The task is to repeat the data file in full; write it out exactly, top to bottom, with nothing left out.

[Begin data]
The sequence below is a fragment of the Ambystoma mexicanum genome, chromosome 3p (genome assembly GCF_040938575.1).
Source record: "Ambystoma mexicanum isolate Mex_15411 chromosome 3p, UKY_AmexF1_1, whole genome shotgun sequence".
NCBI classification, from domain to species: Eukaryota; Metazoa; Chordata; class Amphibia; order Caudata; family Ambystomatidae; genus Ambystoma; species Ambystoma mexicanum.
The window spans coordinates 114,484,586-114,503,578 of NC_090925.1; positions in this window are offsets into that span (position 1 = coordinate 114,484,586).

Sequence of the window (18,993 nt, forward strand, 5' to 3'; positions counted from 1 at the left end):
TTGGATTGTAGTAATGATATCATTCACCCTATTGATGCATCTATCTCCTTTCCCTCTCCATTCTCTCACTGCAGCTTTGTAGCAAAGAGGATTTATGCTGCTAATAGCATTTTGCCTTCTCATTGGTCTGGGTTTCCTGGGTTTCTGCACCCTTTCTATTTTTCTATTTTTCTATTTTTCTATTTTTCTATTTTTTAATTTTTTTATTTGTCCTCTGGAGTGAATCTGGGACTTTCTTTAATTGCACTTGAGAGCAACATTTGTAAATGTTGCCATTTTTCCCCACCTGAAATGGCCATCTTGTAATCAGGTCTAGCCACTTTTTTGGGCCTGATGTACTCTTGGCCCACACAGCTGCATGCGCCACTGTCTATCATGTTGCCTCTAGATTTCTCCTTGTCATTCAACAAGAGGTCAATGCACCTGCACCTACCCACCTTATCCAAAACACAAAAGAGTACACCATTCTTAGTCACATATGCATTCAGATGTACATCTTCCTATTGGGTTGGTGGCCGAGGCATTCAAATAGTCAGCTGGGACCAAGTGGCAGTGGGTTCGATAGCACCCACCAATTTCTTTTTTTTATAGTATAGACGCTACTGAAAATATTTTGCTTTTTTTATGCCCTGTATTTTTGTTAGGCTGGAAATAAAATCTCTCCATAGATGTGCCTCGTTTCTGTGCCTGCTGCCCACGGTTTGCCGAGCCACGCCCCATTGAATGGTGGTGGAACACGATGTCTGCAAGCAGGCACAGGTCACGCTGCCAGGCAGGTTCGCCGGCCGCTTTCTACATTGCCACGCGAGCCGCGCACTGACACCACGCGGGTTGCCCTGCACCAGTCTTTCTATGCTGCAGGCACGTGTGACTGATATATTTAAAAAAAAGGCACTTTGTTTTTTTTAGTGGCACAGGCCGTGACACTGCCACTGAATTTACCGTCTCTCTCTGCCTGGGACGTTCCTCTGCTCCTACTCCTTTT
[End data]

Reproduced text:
The sequence below is a fragment of the Ambystoma mexicanum genome, chromosome 3p (genome assembly GCF_040938575.1).
Source record: "Ambystoma mexicanum isolate Mex_15411 chromosome 3p, UKY_AmexF1_1, whole genome shotgun sequence".
NCBI classification, from domain to species: Eukaryota; Metazoa; Chordata; class Amphibia; order Caudata; family Ambystomatidae; genus Ambystoma; species Ambystoma mexicanum.
The window spans coordinates 114,484,586-114,503,578 of NC_090925.1; positions in this window are offsets into that span (position 1 = coordinate 114,484,586).

Sequence of the window (18,993 nt, forward strand, 5' to 3'; positions counted from 1 at the left end):
TTGGATTGTAGTAATGATATCATTCACCCTATTGATGCATCTATCTCCTTTCCCTCTCCATTCTCTCACTGCAGCTTTGTAGCAAAGAGGATTTATGCTGCTAATAGCATTTTGCCTTCTCATTGGTCTGGGTTTCCTGGGTTTCTGCACCCTTTCTATTTTTCTATTTTTCTATTTTTCTATTTTTCTATTTTTTAATTTTTTTATTTGTCCTCTGGAGTGAATCTGGGACTTTCTTTAATTGCACTTGAGAGCAACATTTGTAAATGTTGCCATTTTTCCCCACCTGAAATGGCCATCTTGTAATCAGGTCTAGCCACTTTTTTGGGCCTGATGTACTCTTGGCCCACACAGCTGCATGCGCCACTGTCTATCATGTTGCCTCTAGATTTCTCCTTGTCATTCAACAAGAGGTCAATGCACCTGCACCTACCCACCTTATCCAAAACACAAAAGAGTACACCATTCTTAGTCACATATGCATTCAGATGTACATCTTCCTATTGGGTTGGTGGCCGAGGCATTCAAATAGTCAGCTGGGACCAAGTGGCAGTGGGTTCGATAGCACCCACCAATTTCTTTTTTTTATAGTATAGACGCTACTGAAAATATTTTGCTTTTTTTATGCCCTGTATTTTTGTTAGGCTGGAAATAAAATCTCTCCATAGATGTGCCTCGTTTCTGTGCCTGCTGCCCACGGTTTGCCGAGCCACGCCCCATTGAATGGTGGTGGAACACGATGTCTGCAAGCAGGCACAGGTCACGCTGCCAGGCAGGTTCGCCGGCCGCTTTCTACATTGCCACGCGAGCCGCGCACTGACACCACGCGGGTTGCCCTGCACCAGTCTTTCTATGCTGCAGGCACGTGTGACTGATATATTTAAAAAAAAGGCACTTTGTTTTTTTTAGTGGCACAGGCCGTGACACTGCCACTGAATTTACCGTCTCTCTCTGCCTGGGACGTTCCTCTGCTCCTACTCCTTTT